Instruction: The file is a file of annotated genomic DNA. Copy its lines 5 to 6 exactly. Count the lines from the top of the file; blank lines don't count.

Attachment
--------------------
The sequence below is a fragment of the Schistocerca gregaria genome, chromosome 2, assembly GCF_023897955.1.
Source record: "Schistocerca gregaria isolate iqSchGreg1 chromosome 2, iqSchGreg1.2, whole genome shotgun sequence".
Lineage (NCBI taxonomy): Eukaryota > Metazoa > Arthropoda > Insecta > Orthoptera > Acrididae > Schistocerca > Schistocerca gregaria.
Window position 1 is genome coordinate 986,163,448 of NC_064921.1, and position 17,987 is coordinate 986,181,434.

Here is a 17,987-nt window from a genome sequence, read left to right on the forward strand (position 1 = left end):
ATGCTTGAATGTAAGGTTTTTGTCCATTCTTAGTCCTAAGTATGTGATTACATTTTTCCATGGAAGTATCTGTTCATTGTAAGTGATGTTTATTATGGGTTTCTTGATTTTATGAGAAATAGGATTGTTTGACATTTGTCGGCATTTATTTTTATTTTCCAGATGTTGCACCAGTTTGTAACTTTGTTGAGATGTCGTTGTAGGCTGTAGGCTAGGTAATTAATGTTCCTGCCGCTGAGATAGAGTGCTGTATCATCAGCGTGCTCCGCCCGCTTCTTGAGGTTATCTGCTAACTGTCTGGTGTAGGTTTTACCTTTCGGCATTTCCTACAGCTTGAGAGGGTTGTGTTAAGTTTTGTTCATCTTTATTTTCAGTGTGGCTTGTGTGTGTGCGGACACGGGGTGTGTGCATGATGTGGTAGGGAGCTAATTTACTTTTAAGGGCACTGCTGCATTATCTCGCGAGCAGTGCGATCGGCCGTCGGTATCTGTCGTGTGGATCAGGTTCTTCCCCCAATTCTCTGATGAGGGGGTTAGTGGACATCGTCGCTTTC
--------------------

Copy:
Here is a 17,987-nt window from a genome sequence, read left to right on the forward strand (position 1 = left end):
ATGCTTGAATGTAAGGTTTTTGTCCATTCTTAGTCCTAAGTATGTGATTACATTTTTCCATGGAAGTATCTGTTCATTGTAAGTGATGTTTATTATGGGTTTCTTGATTTTATGAGAAATAGGATTGTTTGACATTTGTCGGCATTTATTTTTATTTTCCAGATGTTGCACCAGTTTGTAACTTTGTTGAGATGTCGTTGTAGGCTGTAGGCTAGGTAATTAATGTTCCTGCCGCTGAGATAGAGTGCTGTATCATCAGCGTGCTCCGCCCGCTTCTTGAGGTTATCTGCTAACTGTCTGGTGTAGGTTTTACCTTTCGGCATTTCCTACAGCTTGAGAGGGTTGTGTTAAGTTTTGTTCATCTTTATTTTCAGTGTGGCTTGTGTGTGTGCGGACACGGGGTGTGTGCATGATGTGGTAGGGAGCTAATTTACTTTTAAGGGCACTGCTGCATTATCTCGCGAGCAGTGCGATCGGCCGTCGGTATCTGTCGTGTGGATCAGGTTCTTCCCCCAATTCTCTGATGAGGGGGTTAGTGGACATCGTCGCTTTC